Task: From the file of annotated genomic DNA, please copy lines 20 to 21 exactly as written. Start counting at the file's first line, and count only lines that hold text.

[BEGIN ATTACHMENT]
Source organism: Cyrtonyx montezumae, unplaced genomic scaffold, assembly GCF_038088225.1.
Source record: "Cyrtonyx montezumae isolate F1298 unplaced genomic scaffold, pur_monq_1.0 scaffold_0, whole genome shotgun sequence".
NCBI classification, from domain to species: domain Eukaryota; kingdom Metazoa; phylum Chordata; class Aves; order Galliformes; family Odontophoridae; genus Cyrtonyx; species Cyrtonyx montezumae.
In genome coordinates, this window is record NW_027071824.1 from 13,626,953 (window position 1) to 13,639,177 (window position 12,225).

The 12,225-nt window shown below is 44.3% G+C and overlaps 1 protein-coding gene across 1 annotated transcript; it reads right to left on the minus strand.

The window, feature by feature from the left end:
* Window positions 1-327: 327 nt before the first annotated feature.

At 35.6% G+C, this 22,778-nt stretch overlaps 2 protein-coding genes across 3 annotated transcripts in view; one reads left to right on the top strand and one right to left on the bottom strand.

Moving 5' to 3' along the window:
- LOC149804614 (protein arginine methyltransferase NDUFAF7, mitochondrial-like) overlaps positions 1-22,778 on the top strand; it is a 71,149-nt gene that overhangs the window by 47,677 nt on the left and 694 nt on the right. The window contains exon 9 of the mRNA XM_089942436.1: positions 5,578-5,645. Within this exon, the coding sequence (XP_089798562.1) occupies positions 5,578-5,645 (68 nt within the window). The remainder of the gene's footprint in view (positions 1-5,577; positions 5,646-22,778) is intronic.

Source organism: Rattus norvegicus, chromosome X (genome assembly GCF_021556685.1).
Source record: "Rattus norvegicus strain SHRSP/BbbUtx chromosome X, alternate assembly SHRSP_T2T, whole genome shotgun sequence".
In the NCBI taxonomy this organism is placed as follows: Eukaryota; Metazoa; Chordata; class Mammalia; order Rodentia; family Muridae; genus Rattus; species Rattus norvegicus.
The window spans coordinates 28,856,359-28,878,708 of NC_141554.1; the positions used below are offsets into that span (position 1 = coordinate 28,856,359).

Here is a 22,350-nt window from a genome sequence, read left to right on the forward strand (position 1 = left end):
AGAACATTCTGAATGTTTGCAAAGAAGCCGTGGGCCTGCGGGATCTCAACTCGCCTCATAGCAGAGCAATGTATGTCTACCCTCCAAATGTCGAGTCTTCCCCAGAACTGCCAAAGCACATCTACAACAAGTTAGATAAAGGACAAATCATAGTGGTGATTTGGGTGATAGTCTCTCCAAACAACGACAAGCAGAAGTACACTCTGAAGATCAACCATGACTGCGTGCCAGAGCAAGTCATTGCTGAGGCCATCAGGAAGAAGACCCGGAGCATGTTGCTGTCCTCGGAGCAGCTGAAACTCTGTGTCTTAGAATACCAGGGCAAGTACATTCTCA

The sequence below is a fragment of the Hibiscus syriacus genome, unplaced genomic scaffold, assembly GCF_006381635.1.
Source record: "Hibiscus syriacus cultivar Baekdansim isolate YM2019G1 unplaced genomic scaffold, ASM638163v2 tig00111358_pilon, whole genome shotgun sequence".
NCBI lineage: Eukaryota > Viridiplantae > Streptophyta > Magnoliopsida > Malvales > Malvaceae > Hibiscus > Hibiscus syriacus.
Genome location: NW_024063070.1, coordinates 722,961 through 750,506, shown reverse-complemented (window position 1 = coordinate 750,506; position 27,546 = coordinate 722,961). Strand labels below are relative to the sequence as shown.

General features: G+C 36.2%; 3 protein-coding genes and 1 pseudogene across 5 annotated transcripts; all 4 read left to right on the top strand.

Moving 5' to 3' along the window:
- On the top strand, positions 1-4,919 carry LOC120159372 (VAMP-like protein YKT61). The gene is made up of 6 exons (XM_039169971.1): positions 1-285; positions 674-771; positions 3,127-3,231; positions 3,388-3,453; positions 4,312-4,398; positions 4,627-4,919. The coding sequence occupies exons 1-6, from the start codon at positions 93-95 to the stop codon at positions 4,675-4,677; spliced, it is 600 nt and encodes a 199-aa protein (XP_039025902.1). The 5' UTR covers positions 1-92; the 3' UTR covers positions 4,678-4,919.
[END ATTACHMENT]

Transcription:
Genome location: NW_024063070.1, coordinates 722,961 through 750,506, shown reverse-complemented (window position 1 = coordinate 750,506; position 27,546 = coordinate 722,961). Strand labels below are relative to the sequence as shown.

General features: G+C 36.2%; 3 protein-coding genes and 1 pseudogene across 5 annotated transcripts; all 4 read left to right on the top strand.